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'A Tragedy With No Explanation': Friends, Family Of St. Paul Man Brutally Killed 50 Years Ago Offering Reward For Information

ST. PAUL, Minn. (WCCO) -- Fifty years after their high school classmate was brutally killed, a group has come together to offer a $10,000 reward.

Bob Hamburge died in August of 1971. The 19-year-old graduated from Cretin and was a student at the University of Minnesota. High school classmates remember him fondly.

"Everyone loved him and so to have this happen to him was kind of unthinkable," John Whaley said.

Whaley, along with David Eggenberger, Michael Donnelly, Dave Ayers, and Ed Cleary rallied about 20 others from the graduating class of 1970 to come together during their reunion to offer the reward for information. They're doing it for his family.

"For 50 years they've been uncertain about what happened to their brother. That's a tough burden to bear," Eggenberger said.

Bob's siblings say they live with the grief of losing him.

"It's ever present, I think," Therese Bartlett, his sister, said.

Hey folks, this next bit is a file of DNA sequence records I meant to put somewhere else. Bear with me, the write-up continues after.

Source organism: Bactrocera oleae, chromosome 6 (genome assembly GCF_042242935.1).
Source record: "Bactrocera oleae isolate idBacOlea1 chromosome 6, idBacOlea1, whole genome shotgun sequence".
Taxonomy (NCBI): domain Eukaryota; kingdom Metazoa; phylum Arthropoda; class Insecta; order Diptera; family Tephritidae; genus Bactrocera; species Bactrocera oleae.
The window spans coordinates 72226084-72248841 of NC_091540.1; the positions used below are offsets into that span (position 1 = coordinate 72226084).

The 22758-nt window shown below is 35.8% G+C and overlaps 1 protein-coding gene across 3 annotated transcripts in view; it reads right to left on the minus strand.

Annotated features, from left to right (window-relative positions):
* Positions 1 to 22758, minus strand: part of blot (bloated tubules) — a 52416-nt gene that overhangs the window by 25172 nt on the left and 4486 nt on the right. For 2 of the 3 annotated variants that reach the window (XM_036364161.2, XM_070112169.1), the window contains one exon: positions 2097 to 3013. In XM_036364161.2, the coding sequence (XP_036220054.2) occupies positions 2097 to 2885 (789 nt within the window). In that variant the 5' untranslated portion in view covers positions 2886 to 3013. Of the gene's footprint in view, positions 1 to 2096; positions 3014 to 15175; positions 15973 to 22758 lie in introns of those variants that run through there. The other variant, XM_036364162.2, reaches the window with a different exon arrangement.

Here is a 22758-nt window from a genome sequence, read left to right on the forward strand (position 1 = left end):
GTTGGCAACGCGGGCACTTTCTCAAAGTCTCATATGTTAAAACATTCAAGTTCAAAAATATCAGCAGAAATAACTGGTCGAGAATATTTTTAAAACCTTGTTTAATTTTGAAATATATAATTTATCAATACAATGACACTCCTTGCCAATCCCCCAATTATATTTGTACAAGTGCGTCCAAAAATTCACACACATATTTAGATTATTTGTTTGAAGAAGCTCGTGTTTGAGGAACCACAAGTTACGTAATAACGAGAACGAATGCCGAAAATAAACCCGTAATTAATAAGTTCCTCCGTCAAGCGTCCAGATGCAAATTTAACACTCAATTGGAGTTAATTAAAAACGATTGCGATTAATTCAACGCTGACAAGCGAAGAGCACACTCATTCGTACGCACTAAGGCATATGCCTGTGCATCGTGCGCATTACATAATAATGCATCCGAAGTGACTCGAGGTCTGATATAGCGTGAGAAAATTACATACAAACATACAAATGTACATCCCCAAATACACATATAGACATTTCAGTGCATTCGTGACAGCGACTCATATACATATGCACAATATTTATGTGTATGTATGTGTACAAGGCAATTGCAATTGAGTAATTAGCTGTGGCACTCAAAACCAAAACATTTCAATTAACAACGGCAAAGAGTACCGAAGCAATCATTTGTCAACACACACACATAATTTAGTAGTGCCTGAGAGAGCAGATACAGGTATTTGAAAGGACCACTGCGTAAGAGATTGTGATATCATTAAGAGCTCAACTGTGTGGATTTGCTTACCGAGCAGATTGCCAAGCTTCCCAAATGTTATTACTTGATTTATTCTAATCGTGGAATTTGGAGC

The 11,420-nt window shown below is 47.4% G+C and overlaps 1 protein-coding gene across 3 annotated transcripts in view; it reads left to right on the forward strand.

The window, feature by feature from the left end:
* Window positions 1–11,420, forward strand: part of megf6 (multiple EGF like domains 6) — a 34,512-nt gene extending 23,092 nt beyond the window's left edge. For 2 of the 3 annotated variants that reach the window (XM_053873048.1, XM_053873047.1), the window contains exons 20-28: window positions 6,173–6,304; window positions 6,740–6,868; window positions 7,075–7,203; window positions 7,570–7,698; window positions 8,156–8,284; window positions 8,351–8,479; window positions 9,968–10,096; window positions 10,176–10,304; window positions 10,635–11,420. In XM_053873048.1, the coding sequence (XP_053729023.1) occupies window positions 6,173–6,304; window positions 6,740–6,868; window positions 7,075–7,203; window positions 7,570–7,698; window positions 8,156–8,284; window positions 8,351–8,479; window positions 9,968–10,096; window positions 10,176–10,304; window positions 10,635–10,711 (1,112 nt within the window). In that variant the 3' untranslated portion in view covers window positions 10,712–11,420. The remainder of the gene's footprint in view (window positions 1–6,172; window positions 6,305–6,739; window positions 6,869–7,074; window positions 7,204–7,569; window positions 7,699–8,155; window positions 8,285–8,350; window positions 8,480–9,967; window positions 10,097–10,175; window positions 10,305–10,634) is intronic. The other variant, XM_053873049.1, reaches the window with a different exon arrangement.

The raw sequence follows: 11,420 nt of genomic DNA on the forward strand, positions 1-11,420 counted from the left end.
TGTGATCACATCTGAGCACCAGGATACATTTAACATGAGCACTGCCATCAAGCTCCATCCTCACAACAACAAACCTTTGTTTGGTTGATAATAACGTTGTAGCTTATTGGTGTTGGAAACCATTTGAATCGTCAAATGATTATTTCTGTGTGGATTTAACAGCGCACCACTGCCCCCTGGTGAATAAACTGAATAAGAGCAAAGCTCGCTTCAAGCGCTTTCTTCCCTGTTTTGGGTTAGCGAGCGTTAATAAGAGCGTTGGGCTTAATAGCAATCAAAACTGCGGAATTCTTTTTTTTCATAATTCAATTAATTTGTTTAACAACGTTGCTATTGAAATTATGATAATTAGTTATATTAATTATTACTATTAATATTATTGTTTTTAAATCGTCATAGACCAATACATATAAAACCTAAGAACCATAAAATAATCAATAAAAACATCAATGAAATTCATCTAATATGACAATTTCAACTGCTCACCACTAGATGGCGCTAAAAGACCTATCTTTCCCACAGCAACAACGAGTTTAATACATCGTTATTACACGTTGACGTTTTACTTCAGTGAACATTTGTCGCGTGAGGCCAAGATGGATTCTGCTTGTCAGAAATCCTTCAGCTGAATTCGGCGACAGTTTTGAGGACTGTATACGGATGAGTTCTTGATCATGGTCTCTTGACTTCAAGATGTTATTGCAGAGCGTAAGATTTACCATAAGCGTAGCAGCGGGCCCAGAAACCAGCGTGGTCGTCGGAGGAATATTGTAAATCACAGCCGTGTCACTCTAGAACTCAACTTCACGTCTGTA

"It's just a heinous, violent, deadly act," said his brother, Mark Hamburge. "We have literally almost no information, and there's nobody that's been held accountable."

Bob Hamburge
(credit: CBS)

It was after midnight on Aug. 6, 1971. Bob Hamburge left his apartment in the Cathedral Hill neighborhood, near Laurel and Western avenues. He was found about a mile away, a few hours later at Pleasant Avenue and St Albans Street.

"He was beaten with rocks and bricks to the point where he was unrecognizable," Whaley said.

Police identified the teenager by his initials on his class ring. St. Paul police cold case Sgt. Nichole Sipes says without modern day tools like forensics and surveillance video it with take the community's help to solve the case.

"Information from people -- what they knew, what they know, maybe what they've learned over the years," Sipes said.

Bob Hamburge's friends know the reward they're offering is a long shot, but they hold out hope it will help someone will come forward.

"The whole thing is just a tragedy with no explanation and no resolution," Michael Donnelly said. "That's why we're talking about it 50 years later."

If you know anything, contact Crime Stoppers. The number is 1-800-222-8477. You can also submit a tip online here.

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